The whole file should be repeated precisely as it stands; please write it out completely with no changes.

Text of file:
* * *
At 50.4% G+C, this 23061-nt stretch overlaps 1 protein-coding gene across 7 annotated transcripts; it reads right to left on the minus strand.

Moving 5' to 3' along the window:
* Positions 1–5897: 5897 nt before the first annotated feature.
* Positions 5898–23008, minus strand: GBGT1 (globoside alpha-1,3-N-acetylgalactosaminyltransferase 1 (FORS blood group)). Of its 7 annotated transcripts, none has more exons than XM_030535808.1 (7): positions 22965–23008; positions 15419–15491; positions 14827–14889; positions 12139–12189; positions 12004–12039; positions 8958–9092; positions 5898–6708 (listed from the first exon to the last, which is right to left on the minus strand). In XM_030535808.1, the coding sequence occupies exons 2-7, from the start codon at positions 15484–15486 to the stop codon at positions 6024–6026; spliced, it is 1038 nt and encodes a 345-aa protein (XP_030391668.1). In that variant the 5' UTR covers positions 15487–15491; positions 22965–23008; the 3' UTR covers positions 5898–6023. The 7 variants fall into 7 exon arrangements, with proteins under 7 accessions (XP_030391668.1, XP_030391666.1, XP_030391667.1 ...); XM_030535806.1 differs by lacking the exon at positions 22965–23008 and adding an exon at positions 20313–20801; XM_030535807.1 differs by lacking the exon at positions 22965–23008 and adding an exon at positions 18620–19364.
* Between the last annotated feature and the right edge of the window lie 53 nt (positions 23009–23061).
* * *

At 50.4% G+C, this 23061-nt stretch overlaps 1 protein-coding gene across 7 annotated transcripts; it reads right to left on the minus strand.

Moving 5' to 3' along the window:
* Positions 1–5897: 5897 nt before the first annotated feature.
* Positions 5898–23008, minus strand: GBGT1 (globoside alpha-1,3-N-acetylgalactosaminyltransferase 1 (FORS blood group)). Of its 7 annotated transcripts, none has more exons than XM_030535808.1 (7): positions 22965–23008; positions 15419–15491; positions 14827–14889; positions 12139–12189; positions 12004–12039; positions 8958–9092; positions 5898–6708 (listed from the first exon to the last, which is right to left on the minus strand). In XM_030535808.1, the coding sequence occupies exons 2-7, from the start codon at positions 15484–15486 to the stop codon at positions 6024–6026; spliced, it is 1038 nt and encodes a 345-aa protein (XP_030391668.1). In that variant the 5' UTR covers positions 15487–15491; positions 22965–23008; the 3' UTR covers positions 5898–6023. The 7 variants fall into 7 exon arrangements, with proteins under 7 accessions (XP_030391668.1, XP_030391666.1, XP_030391667.1 ...); XM_030535806.1 differs by lacking the exon at positions 22965–23008 and adding an exon at positions 20313–20801; XM_030535807.1 differs by lacking the exon at positions 22965–23008 and adding an exon at positions 18620–19364.
* Between the last annotated feature and the right edge of the window lie 53 nt (positions 23009–23061).